Log in
Monday, 17 July 2017 16:56

How to follow the White House's off-camera media briefings like a pro

Written by  Callum Borchers
White House press secretary Sean Spicer briefed reporters with cameras turned off Monday. The White House has not held an on-camera briefing since June 29. (Photo by Chip Somodevilla/Getty Images)

In the good old days, political junkies (and people looking for a sneak peek at the next episode of “Saturday Night Live”) could catch White House media briefings on any cable news station almost every weekday afternoon. Alas, off-camera question-and-answer sessions are the new normal.

The Fix is here to help with a five-step guide to following these briefings like a pro.

Step 1: Check the status of the briefing

The White House still holds on-camera briefings every now and then. The last was on June 29.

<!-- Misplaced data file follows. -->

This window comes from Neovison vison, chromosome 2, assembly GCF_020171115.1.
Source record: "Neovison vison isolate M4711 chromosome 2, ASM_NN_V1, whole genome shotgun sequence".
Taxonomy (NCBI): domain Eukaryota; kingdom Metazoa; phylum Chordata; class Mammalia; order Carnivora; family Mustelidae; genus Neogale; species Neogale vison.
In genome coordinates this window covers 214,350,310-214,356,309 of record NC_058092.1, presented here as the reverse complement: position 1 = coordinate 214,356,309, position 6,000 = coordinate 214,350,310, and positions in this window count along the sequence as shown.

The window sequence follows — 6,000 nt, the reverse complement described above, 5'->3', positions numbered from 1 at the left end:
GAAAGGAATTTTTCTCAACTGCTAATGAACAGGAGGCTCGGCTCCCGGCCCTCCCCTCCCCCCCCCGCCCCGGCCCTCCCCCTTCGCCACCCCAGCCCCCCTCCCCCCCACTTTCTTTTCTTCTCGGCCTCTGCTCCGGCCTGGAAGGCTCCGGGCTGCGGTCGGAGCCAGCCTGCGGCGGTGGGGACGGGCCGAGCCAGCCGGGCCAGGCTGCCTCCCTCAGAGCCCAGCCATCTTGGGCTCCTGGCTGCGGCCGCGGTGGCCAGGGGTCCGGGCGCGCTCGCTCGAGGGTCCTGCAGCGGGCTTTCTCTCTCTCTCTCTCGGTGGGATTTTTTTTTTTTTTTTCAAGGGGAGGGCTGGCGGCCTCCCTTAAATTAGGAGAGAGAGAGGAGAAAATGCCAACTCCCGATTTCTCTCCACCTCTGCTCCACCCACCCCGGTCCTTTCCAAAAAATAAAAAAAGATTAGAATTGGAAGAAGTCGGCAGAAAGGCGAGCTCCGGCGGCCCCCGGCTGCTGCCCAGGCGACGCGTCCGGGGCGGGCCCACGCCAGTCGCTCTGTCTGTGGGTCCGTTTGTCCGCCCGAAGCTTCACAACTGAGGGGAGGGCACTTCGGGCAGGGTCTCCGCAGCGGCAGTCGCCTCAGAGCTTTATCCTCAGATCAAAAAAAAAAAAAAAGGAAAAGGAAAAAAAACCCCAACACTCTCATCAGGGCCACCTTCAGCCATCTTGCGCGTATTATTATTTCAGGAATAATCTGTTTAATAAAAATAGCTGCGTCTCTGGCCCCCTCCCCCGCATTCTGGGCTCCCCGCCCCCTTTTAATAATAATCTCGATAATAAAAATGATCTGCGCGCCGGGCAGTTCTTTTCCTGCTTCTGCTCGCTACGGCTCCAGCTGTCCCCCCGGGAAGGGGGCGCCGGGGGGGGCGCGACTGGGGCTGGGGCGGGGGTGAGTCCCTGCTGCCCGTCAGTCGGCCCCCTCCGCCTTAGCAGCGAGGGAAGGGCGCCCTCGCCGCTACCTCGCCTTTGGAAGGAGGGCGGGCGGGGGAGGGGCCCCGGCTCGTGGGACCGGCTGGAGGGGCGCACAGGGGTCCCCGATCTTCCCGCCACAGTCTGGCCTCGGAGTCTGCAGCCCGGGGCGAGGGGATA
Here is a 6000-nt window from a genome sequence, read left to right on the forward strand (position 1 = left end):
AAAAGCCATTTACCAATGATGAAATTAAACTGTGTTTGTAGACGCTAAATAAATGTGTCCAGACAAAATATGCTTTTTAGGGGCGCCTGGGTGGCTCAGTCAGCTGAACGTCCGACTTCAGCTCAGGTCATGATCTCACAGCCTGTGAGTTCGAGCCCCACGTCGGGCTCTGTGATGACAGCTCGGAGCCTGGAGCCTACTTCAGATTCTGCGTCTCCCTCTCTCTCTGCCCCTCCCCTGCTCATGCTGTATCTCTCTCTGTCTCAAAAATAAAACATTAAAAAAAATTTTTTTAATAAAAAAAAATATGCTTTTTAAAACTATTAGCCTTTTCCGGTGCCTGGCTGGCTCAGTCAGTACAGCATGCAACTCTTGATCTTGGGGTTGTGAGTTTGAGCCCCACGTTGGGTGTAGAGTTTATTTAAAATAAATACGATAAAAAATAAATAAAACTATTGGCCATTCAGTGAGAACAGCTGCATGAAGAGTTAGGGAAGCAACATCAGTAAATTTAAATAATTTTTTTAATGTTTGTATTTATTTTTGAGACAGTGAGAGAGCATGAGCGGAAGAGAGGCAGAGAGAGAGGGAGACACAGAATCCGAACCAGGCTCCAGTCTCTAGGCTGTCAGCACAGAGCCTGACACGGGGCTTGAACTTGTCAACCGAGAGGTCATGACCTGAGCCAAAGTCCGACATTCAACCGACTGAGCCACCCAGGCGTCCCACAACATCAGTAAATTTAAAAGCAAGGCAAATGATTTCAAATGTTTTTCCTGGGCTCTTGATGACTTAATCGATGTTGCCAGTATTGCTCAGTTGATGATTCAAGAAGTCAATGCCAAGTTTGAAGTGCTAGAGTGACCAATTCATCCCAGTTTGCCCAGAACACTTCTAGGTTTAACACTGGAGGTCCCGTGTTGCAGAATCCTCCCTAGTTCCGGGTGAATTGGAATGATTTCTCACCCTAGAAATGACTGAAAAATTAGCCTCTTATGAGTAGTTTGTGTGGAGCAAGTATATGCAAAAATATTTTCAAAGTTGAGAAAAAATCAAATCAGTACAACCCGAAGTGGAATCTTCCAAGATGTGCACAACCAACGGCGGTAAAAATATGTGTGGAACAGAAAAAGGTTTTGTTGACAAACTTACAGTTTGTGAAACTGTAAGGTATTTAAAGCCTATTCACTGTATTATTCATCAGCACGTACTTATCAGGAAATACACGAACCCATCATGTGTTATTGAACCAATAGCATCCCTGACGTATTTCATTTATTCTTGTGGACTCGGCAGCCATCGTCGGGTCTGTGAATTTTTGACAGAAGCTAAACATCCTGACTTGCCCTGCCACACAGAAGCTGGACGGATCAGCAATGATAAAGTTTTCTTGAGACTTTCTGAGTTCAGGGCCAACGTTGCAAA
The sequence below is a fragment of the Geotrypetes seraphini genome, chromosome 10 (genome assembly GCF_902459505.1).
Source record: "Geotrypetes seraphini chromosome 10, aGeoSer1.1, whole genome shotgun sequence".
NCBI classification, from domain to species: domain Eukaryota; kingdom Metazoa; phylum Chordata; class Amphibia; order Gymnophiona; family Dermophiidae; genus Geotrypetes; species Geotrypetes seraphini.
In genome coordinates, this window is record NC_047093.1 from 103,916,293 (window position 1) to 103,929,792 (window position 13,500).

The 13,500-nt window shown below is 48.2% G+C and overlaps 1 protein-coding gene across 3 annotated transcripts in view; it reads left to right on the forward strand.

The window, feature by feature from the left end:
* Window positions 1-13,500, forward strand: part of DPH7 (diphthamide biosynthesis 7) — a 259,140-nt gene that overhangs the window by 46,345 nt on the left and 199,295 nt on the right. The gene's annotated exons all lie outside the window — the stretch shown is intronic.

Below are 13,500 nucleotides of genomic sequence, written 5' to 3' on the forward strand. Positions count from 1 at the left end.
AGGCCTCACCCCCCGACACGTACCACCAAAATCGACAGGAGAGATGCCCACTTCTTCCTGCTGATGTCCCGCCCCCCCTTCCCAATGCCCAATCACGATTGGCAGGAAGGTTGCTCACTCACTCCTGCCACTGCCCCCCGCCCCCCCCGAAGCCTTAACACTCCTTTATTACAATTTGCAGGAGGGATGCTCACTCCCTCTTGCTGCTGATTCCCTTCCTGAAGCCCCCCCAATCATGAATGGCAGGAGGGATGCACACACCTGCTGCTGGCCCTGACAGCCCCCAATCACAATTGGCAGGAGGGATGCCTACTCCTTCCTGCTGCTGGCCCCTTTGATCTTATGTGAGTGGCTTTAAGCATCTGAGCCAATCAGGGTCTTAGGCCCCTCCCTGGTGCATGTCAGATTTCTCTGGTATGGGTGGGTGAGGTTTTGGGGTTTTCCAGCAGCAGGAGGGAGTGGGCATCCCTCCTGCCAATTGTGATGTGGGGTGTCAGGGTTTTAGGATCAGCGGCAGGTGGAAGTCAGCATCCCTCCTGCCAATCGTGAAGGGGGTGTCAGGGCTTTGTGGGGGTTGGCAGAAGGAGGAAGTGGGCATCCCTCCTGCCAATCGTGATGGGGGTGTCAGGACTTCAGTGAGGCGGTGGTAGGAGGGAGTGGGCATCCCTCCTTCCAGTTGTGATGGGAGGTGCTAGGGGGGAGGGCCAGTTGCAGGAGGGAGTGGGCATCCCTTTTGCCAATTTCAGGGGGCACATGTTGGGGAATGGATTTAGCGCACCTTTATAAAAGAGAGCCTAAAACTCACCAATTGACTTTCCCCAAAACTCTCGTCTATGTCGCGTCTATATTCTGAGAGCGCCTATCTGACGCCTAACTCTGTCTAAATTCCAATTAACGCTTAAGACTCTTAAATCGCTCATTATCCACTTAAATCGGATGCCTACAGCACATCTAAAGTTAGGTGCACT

Reporters such as Politico's Josh Dawsey often tweet the status of the day's briefing when they learn it from the White House. His Twitter stream is a good place to find out whether today is America's lucky, on-camera day.

SPICER is back at the podium today, per White House. But no cameras are allowed. 2 pm.

— Josh Dawsey (@jdawsey1) July 17, 2017

Step 2: Follow the briefing live on Twitter

If the briefing is indeed off-camera, the best way to get a sense of what's happening, in real time, is to read the tweets of journalists in the room.

Read more at WashingtonPost

User comments

There are no user comments for this listing.


New York


Humidity: 51%

Wind: 7 mph

  • 25 Sep 2017 86°F 71°F
  • 26 Sep 2017 79°F 68°F
Don't Forget To Like BlabberBuzz